This week, I wrote an op-ed in the New York Daily News calling on New York State to take strong steps to address the role of big money in our politics by enacting a publicly-financed, small-donor matching campaign finance system. To read my full op-ed, please click here.
Below is a portion of the op-ed:
"Under the governor’s leadership, the state is in the unique position to show the rest of the country how to build and protect democracy by enacting campaign finance reform with small-donor matching funds.
There is one catch: They have less than 75 days to get it right. And yet now, rather than focus entirely on the major task in front of them — enacting model legislation to reduce the influence of the wealthy and powerful interests — they are spending precious time on the question of whether or not New York State should maintain its system of fusion voting. The Court of Appeals, New York’s highest court, hasruledthree times (in 1910, 1911 and 1973) that fusion, which allows parties to endorse candidates of another party, is a constitutional right. Fusion voting is an important part of New York’s democracy — giving voters more choices, not just of candidates but of parties. And as the New York City system has shown, fusion has no impact on a robust public financing system.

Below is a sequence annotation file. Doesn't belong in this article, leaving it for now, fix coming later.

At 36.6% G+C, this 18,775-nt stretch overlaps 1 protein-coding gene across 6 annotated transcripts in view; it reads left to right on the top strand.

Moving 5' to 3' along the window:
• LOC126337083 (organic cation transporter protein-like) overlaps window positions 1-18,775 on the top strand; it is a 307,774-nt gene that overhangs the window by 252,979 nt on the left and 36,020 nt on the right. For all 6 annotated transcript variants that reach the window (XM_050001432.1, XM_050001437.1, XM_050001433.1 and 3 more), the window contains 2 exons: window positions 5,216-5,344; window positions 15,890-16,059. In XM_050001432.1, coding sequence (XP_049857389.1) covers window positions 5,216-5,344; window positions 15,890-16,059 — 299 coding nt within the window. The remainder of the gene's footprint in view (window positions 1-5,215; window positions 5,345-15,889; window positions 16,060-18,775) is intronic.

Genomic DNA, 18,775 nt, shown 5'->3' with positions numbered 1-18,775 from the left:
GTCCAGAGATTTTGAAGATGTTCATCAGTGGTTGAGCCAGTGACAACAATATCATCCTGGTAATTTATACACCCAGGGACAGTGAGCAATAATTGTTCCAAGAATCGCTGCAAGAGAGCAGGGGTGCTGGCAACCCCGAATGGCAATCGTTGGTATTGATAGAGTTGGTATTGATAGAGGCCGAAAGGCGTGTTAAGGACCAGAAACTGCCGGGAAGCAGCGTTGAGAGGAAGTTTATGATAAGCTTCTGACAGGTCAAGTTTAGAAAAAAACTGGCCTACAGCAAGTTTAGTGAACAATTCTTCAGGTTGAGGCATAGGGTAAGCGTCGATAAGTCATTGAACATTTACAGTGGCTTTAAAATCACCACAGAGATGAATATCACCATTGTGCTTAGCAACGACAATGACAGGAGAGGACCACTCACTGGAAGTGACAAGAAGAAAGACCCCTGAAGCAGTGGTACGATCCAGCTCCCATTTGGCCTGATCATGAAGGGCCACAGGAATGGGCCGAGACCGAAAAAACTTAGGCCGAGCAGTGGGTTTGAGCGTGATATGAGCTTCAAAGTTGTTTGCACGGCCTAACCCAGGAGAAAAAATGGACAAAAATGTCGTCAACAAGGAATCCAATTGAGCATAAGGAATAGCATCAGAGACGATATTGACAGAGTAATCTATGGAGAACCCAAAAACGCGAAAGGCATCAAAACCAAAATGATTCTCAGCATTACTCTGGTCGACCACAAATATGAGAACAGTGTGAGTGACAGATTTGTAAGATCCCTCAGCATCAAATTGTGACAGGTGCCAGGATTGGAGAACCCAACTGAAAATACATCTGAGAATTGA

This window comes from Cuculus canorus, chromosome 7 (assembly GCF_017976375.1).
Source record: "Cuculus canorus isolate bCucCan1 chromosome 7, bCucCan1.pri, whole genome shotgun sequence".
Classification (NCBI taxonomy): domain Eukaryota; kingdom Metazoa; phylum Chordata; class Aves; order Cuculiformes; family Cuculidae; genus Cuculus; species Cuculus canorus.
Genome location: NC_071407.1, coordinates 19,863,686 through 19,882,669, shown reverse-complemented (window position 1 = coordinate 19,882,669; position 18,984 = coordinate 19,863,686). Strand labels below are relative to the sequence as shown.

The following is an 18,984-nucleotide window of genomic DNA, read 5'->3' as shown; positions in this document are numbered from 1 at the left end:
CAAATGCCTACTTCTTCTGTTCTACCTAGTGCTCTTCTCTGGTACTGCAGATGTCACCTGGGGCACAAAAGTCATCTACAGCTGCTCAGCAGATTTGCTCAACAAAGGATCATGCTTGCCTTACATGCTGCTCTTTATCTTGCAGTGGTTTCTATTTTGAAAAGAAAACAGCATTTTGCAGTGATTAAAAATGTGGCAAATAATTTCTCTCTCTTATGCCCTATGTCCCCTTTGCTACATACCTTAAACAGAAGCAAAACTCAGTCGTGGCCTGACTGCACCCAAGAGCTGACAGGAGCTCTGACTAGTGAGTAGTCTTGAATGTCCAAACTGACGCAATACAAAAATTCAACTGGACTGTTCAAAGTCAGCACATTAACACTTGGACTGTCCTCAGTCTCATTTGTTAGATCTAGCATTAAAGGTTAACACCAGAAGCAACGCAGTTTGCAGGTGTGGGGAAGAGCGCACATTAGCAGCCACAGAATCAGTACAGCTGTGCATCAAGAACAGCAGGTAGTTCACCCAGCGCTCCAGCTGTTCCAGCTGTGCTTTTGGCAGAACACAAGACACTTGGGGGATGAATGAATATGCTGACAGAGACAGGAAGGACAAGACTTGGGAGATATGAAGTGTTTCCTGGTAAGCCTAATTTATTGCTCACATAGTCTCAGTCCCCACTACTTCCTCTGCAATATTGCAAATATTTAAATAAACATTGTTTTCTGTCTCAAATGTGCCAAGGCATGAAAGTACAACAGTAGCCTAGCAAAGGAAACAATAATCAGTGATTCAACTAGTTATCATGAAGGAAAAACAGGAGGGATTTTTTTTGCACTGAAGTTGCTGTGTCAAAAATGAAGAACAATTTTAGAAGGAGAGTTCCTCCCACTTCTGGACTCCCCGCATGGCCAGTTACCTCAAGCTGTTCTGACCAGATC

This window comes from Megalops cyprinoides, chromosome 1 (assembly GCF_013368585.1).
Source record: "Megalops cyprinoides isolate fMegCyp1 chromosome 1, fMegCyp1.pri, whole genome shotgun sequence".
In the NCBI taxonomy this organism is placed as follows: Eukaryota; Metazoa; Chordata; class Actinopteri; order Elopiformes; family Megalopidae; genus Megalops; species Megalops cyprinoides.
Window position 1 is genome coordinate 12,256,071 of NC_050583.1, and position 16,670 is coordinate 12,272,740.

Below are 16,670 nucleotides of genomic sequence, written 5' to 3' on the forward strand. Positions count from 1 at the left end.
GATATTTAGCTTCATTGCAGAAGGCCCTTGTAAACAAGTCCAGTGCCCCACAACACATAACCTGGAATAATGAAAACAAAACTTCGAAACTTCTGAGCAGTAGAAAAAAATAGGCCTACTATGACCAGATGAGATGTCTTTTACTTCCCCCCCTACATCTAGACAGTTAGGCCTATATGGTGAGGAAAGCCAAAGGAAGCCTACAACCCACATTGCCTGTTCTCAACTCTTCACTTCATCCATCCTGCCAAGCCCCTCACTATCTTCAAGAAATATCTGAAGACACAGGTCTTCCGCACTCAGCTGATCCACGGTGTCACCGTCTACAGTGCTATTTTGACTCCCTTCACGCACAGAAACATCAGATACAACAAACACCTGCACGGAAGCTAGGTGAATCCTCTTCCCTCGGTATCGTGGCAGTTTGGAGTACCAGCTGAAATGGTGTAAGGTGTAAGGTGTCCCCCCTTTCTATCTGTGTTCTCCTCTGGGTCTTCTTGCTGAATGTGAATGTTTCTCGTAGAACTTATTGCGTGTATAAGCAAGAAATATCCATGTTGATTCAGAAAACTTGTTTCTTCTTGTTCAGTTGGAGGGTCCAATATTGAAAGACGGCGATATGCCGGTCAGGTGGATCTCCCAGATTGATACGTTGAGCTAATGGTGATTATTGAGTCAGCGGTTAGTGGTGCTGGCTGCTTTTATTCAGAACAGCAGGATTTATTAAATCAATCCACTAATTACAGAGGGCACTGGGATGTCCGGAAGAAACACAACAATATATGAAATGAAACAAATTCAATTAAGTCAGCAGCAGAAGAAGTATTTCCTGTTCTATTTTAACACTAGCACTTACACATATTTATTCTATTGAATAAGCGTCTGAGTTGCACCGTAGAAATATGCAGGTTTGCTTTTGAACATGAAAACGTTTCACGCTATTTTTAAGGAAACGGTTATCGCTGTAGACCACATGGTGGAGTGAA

So reformers in New York need to keep their eyes on the ball. Though Democrats around the country are supportive of public financing, it’s here in New York where we can lead the way."
of the War Powers Resolution, which just passed in the House of Representatives:
“Today, this body will vote to reaffirm the fact that Congress has the sole power to declare war, as laid out in the...Read More